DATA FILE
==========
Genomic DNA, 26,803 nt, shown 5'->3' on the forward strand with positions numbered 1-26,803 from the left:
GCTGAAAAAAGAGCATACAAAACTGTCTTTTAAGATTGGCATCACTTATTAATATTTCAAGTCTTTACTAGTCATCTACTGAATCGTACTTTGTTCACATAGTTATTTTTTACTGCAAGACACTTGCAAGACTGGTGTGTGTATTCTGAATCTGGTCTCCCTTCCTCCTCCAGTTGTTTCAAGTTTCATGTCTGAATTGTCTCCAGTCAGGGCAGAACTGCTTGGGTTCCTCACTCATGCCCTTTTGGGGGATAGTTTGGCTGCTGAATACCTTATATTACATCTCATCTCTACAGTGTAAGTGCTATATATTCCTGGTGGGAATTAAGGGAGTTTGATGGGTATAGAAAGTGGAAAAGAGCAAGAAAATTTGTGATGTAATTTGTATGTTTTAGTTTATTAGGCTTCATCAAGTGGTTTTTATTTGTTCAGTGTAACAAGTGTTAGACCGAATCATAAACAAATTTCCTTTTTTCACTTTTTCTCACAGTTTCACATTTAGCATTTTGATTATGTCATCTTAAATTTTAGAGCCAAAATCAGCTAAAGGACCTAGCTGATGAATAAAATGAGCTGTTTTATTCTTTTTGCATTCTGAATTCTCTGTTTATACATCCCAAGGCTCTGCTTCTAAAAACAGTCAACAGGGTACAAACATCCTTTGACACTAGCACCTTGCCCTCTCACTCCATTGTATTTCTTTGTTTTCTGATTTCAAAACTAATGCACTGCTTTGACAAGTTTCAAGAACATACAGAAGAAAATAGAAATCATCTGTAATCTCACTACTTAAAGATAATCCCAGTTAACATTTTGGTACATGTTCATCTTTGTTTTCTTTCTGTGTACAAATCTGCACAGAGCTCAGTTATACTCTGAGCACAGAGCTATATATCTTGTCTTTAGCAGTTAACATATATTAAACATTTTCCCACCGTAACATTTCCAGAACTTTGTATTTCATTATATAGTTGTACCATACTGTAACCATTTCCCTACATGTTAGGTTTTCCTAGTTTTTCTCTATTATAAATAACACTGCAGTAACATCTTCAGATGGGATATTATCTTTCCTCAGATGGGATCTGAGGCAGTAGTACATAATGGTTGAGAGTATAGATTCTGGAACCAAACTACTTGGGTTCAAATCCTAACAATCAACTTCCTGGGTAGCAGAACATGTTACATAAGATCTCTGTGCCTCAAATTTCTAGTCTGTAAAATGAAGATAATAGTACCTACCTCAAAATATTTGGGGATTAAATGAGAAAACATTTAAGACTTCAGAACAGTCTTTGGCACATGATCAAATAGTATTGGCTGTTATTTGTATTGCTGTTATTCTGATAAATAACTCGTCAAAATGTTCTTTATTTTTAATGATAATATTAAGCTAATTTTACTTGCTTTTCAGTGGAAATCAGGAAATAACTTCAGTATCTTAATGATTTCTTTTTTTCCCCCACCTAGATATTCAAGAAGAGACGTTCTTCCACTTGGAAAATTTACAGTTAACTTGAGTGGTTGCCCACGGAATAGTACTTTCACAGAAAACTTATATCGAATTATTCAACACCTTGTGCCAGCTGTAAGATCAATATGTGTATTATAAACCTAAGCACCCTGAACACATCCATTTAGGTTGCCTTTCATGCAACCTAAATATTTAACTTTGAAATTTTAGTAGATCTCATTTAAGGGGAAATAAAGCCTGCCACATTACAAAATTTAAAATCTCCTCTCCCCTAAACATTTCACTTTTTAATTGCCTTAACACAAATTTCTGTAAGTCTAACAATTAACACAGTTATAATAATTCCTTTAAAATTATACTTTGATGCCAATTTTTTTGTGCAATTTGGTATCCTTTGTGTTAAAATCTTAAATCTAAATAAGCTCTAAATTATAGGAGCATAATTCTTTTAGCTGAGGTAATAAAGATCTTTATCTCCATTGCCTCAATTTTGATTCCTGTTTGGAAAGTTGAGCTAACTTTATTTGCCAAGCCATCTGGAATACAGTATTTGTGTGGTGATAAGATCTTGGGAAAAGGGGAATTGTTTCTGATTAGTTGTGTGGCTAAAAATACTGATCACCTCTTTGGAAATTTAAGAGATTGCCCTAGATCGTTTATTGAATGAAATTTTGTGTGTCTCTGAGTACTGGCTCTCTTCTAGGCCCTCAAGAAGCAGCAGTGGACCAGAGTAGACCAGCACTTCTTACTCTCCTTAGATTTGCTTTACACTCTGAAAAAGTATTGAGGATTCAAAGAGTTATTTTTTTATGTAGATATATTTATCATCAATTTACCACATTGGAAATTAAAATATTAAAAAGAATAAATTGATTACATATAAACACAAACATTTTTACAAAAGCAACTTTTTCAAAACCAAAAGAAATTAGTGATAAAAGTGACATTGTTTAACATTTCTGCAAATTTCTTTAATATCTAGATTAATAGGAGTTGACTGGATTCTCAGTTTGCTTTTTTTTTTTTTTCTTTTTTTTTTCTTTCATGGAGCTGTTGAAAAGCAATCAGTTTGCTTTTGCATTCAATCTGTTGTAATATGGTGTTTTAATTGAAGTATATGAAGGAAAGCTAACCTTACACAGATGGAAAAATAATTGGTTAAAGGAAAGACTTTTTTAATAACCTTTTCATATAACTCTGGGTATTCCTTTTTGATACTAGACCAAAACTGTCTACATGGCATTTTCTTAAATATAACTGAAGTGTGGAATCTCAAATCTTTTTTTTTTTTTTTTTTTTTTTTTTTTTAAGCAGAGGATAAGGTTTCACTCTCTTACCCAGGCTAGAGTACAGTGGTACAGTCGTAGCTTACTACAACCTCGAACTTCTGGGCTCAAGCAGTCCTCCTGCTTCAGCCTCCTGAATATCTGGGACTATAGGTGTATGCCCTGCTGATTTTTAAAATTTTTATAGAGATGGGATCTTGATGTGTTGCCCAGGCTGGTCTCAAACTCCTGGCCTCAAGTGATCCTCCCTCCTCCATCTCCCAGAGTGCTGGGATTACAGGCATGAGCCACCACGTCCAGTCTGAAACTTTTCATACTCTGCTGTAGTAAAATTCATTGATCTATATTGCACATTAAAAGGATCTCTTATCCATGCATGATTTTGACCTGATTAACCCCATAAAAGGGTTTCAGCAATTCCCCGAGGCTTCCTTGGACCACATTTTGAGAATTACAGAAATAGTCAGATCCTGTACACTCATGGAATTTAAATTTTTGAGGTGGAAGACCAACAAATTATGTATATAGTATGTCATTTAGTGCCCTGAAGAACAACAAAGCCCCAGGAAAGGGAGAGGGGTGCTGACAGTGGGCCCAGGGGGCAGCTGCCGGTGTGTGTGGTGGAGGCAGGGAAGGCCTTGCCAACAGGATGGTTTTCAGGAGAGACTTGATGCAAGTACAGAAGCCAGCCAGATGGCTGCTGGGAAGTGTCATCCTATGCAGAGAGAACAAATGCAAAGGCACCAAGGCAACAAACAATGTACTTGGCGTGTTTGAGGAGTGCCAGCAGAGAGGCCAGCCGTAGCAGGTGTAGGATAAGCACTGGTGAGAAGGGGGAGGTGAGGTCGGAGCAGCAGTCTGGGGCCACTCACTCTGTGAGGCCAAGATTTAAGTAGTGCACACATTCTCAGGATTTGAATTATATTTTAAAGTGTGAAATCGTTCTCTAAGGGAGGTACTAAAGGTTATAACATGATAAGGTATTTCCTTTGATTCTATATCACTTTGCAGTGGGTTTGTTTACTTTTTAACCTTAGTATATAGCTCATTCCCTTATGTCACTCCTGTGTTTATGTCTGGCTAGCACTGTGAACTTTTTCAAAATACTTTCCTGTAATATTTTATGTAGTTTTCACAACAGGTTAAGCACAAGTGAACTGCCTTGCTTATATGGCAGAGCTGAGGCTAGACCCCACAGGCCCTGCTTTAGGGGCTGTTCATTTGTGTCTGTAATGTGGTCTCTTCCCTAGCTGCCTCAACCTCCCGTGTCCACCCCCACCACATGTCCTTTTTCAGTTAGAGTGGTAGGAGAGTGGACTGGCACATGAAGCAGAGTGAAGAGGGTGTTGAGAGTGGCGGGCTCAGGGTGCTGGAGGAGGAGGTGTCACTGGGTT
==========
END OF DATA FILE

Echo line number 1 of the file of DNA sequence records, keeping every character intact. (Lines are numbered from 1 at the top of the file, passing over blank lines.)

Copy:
Genomic DNA, 26,803 nt, shown 5'->3' on the forward strand with positions numbered 1-26,803 from the left: